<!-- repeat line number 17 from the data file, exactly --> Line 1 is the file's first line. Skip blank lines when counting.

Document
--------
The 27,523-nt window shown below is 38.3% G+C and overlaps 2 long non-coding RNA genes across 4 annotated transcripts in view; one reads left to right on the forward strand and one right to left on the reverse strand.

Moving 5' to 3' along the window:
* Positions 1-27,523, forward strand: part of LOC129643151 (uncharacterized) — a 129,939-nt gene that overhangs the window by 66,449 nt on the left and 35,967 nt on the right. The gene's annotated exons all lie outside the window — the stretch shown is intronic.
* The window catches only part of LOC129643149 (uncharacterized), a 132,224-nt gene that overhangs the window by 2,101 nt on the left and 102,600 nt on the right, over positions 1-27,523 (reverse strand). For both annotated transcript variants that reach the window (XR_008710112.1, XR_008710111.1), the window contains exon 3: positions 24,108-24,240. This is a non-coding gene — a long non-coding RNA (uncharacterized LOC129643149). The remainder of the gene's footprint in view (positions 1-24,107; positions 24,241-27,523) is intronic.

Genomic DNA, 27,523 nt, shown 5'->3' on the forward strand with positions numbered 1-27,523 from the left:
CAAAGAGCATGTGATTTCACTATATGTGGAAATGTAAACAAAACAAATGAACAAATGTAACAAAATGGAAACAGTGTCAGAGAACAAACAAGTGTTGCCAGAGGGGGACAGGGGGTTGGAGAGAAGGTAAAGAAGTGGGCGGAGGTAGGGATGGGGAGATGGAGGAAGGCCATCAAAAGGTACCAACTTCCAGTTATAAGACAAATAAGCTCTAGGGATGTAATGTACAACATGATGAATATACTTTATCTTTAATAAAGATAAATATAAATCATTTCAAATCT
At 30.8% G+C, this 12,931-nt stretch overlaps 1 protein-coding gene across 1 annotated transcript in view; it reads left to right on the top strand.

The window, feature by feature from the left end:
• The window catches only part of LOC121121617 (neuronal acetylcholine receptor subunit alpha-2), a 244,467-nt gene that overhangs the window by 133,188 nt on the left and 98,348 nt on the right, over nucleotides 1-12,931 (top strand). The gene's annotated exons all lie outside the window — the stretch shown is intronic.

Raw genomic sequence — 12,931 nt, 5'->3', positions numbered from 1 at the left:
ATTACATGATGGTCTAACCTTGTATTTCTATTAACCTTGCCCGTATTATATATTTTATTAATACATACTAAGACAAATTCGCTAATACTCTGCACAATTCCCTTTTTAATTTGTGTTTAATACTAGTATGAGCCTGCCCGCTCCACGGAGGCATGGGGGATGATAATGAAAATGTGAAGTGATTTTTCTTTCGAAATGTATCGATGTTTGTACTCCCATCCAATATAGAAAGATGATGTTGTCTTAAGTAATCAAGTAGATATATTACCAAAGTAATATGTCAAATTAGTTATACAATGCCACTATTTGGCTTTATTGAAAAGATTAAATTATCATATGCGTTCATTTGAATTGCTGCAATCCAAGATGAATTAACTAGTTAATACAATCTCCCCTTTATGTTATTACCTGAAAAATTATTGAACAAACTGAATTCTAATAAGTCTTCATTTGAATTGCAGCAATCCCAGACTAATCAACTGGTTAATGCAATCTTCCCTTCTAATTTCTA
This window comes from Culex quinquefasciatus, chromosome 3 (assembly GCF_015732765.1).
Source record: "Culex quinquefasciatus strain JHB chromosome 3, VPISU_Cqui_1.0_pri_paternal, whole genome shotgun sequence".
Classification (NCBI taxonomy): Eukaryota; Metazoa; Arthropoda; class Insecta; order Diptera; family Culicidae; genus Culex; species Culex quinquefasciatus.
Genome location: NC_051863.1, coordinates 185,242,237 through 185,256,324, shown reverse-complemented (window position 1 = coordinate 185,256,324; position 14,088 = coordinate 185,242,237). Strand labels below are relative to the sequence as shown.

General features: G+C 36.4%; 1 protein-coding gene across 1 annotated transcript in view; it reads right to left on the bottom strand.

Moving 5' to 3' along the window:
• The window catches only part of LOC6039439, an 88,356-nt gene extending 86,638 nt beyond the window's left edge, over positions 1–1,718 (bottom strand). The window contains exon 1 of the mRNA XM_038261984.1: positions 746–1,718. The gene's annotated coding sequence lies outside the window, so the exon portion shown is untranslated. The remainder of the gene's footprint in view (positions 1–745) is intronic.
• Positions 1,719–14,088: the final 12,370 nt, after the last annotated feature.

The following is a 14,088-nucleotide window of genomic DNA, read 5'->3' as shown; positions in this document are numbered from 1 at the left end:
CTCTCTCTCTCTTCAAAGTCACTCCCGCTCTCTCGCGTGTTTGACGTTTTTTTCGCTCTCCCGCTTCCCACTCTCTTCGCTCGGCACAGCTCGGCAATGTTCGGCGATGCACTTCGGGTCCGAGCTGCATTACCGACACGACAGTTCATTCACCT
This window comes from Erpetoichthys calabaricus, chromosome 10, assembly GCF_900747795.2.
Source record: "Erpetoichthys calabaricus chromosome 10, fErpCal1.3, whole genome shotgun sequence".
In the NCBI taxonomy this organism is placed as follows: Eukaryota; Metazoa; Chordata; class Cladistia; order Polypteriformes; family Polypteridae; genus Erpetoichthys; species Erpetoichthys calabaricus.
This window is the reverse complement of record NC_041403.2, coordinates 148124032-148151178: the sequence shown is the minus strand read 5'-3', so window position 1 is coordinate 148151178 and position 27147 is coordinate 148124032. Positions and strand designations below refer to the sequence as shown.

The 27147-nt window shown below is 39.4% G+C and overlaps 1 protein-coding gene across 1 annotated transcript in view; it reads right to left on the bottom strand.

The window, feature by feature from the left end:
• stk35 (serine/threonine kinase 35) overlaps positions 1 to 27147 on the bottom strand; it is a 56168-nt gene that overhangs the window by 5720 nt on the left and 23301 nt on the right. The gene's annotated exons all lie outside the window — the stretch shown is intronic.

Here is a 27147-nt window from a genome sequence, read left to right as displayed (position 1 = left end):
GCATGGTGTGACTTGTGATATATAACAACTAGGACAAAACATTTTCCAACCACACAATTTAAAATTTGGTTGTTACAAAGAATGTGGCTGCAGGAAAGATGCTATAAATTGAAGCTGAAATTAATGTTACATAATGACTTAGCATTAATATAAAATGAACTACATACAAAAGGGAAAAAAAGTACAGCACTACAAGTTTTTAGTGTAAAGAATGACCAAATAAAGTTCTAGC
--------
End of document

Moving 5' to 3' along the window: